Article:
encryption

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Encryption

The coding of sensitive information for transfer online or otherwise electronically. One may encrypt data to prevent anyone other than the intended recipient from accessing it. For example, if one buys a product online and enters credit card information into an electronic form, that information is usually encrypted so hackers and potential identity thieves cannot use it for illicit purposes.

encryption

The manipulation of data to prevent accurate interpretation by all but those for whom the data is intended. Financial institutions use encryption to increase the security of data transmitted via the Internet.
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His love of music and the intricacies of cryptanalysis went hand in hand as the mathematical connection between the two is strong.
Differential Cryptanalysis of the Data Encryption Standard.
com)-- He is most vividly remembered for his work on cryptanalysis during World War II, developing the so-called electro-mechanical Bombe used to determine the correct rotor and plugboard settings of the German Enigma encryptor to decrypt intercepted messages - a development said to have shortened the length of World War II by two years.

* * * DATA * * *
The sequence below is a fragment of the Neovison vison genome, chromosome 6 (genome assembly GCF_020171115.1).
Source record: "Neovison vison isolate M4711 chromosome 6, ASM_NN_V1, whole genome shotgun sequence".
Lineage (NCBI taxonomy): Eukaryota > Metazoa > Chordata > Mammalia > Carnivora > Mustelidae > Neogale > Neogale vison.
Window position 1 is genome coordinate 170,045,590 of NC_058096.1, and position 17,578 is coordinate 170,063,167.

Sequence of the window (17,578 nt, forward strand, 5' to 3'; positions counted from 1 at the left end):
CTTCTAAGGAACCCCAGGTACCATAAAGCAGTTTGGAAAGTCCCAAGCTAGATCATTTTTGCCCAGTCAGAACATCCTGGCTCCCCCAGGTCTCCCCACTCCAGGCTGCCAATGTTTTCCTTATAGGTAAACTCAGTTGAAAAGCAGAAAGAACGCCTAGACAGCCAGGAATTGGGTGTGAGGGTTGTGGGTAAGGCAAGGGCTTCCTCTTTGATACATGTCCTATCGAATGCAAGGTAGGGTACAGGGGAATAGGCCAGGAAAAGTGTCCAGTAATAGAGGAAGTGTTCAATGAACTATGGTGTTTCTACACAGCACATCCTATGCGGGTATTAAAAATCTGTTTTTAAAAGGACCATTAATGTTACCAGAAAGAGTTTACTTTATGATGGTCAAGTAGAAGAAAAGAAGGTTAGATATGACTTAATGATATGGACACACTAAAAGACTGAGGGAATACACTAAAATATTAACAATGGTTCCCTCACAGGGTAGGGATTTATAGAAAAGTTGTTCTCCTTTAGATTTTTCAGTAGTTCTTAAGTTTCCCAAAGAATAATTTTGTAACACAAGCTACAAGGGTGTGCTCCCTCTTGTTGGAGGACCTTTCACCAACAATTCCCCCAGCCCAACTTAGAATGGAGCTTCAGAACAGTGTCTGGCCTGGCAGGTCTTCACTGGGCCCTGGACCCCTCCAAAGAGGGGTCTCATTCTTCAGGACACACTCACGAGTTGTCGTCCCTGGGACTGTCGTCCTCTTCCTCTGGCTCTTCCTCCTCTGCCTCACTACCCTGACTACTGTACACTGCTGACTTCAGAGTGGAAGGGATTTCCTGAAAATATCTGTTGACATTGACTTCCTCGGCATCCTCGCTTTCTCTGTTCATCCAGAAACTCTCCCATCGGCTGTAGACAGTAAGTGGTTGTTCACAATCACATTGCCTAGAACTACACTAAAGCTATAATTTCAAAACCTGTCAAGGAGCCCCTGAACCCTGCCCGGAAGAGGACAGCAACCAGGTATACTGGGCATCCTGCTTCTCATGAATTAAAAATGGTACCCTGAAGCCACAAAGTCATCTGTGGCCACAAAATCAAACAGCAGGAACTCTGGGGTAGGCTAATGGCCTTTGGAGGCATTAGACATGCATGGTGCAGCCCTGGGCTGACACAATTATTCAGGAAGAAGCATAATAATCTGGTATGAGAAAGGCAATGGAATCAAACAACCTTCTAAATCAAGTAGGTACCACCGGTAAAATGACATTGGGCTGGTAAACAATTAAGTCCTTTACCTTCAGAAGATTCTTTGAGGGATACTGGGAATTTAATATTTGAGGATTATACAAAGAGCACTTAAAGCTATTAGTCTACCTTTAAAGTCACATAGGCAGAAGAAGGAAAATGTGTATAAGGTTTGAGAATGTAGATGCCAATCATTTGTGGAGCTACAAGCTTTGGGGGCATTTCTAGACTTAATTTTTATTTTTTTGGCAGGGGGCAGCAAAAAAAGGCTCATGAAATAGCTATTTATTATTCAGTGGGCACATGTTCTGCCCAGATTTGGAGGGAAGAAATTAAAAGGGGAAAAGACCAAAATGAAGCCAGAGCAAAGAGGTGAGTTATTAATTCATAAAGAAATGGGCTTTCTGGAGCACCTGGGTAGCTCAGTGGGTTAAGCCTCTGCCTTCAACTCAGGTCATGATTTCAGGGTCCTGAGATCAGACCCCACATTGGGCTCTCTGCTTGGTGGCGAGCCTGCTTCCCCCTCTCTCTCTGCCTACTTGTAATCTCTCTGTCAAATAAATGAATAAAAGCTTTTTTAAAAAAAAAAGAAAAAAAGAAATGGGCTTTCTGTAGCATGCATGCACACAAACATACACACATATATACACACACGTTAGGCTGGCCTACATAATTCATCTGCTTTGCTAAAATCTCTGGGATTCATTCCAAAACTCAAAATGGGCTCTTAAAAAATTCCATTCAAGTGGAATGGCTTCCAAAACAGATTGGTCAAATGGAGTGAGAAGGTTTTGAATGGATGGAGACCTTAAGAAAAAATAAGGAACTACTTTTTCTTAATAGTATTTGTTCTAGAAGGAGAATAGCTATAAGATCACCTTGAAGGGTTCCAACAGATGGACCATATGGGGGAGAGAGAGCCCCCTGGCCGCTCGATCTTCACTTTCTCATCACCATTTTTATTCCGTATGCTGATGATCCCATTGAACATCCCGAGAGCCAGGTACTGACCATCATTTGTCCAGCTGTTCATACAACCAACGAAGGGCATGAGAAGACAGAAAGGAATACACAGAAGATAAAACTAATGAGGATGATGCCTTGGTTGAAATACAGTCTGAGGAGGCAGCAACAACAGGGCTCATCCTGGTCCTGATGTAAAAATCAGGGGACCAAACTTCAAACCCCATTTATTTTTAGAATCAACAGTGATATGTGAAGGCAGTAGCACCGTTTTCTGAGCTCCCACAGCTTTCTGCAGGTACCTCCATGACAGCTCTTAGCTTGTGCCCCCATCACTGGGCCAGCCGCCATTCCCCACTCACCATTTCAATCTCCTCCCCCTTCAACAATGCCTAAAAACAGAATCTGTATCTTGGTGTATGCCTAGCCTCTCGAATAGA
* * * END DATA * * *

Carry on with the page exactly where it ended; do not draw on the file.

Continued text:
During the World War II, Alan Turing was heading a team responsible for German naval cryptanalysis.
Turing's utility as the brains of an important part of the wartime British cryptanalysis operation run out of Bletchley Park kept him on the government's payroll and out of the hands of the law during the war.
Using cryptography for data security is adopted in many of the existing systems but they use only a single algorithm for encryption and decryption, which are vulnerable to attacks by cryptanalysts and are broken at some instance by one of the various cryptanalysis techniques such as linear cryptanalysis, n-gram analysis, meet in the middle attack, brute force attack, etc.
After a cryptanalysis phase ranging over 4 years, stream ciphers were filtered in 3 phases by their performance and security.
These requirements are summarized by two questions: how secure is the generated keystream against cryptanalysis attacks and how strong is the generated keystream statistically?
Cryptanalysis and the Hiss case' in Intelligence and National Security (18:3 Autumn 2003) and 'In Re Alger Hiss: A Final Verdict from the Archives of the KGB', in Journal of Cold War Studies (11:3 Summer 2009), the latter forming part of a special issue containing approving assessments of the Vassiliev notebooks.
This is also known as code making, or encryption, as distinguished from cryptanalysis, also known as code-breaking, or decryption [1].